In this blog post, we’ll look at what innodb_autoinc_lock_mode is and how it works.
I was recently discussing innodb_autoinc_lock_mode with some colleagues to address issues at a company I was working with.
This variable defines the lock mode to use for generating auto-increment values. The permissible values are 0, 1 or 2 (for “traditional”, “consecutive” or “interleaved” lock mode, respectively). In most cases, this variable is set to the default of 1.
We recommend setting it to 2 when the BINLOG_FORMAT=ROW. With interleaved, INSERT statements don’t use the table-level AUTO-INC lock and multiple statements can execute at the same time. Setting it to 0 or 1 can cause a huge hit in concurrency for certain workloads.
Interleaved (or 2) is the fastest and most scalable lock mode, but it is not safe if using STATEMENT-based replication or recovery scenarios when SQL statements are replayed from the binary log. Another consideration – which you shouldn’t rely on anyway – is that IDs might not be consecutive with a lock mode of 2. That means you could do three inserts and expect IDs 100,101 and 103, but end up with 100, 102 and 104. For most people, this isn’t a huge deal.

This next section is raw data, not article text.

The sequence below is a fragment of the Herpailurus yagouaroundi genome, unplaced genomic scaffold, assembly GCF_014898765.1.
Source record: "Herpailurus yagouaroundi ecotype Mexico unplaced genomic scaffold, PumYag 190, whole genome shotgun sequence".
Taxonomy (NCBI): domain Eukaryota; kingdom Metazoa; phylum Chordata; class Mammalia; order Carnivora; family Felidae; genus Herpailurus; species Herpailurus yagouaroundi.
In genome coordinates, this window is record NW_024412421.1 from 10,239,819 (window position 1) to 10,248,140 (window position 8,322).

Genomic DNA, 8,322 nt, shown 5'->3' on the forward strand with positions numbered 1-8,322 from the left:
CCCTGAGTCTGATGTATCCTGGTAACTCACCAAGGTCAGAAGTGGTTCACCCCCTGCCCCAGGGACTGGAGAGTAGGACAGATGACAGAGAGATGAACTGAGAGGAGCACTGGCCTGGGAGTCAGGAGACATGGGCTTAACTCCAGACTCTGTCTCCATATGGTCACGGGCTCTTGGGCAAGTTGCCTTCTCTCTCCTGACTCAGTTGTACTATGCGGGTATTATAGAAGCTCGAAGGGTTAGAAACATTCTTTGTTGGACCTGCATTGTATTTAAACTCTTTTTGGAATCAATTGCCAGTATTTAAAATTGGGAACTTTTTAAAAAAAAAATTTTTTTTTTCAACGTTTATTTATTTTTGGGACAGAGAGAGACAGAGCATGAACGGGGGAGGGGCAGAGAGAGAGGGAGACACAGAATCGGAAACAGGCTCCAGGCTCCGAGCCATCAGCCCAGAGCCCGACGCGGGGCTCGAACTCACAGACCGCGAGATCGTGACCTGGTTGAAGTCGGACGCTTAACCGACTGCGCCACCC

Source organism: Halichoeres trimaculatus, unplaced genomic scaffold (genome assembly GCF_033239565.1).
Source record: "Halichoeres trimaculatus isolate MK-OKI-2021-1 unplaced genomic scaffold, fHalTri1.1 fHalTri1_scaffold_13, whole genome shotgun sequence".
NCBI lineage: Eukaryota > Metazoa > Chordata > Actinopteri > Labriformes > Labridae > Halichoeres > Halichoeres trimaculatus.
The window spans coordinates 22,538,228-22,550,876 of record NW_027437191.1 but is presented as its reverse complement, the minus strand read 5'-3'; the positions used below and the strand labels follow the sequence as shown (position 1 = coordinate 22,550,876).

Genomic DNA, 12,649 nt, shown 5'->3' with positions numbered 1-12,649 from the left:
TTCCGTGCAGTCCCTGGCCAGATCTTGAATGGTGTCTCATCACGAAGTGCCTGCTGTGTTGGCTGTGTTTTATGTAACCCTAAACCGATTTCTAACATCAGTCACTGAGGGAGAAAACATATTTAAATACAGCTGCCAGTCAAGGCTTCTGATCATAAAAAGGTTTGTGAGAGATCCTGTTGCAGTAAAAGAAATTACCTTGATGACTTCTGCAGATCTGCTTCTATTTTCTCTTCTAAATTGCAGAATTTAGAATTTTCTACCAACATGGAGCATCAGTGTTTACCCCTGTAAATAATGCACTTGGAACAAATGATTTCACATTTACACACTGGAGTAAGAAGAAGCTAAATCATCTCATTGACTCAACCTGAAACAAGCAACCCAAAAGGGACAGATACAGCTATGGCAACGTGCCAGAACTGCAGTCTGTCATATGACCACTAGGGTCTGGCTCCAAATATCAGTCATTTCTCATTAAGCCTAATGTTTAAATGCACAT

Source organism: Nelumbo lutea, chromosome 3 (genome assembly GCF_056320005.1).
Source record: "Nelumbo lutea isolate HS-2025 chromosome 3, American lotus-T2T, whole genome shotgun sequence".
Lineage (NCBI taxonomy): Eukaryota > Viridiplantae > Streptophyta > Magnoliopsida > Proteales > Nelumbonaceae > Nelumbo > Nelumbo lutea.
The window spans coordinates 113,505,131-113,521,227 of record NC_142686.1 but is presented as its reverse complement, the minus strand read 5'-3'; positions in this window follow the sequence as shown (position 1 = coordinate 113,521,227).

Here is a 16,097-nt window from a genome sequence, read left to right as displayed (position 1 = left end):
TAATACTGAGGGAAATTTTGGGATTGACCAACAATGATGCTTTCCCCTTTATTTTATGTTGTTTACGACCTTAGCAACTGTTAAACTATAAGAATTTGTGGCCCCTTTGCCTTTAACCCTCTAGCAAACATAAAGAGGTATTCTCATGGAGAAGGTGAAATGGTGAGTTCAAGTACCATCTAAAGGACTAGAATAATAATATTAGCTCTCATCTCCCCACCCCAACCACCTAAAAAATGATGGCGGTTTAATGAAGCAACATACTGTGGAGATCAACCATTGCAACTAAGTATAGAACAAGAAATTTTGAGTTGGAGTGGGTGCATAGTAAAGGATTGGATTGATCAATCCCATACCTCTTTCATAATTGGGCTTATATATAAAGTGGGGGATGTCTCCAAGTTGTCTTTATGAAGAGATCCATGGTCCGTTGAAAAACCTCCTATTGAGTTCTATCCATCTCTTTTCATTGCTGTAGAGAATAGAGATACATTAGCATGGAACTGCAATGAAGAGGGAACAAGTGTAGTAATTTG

If you are only doing simple inserts, this might not help you. I did a sysbench test on MySQL 5.7 in Amazon RDS with 100 threads and found no difference in performance or throughput between lock modes 1 and 2. It helps the most when you when the number of rows can’t be determined, such as with INSERT INTO…SELECT statements.
You can find a longer form article in the manual, but I highly recommend setting this value to 2 if you are not using STATEMENT-based replication.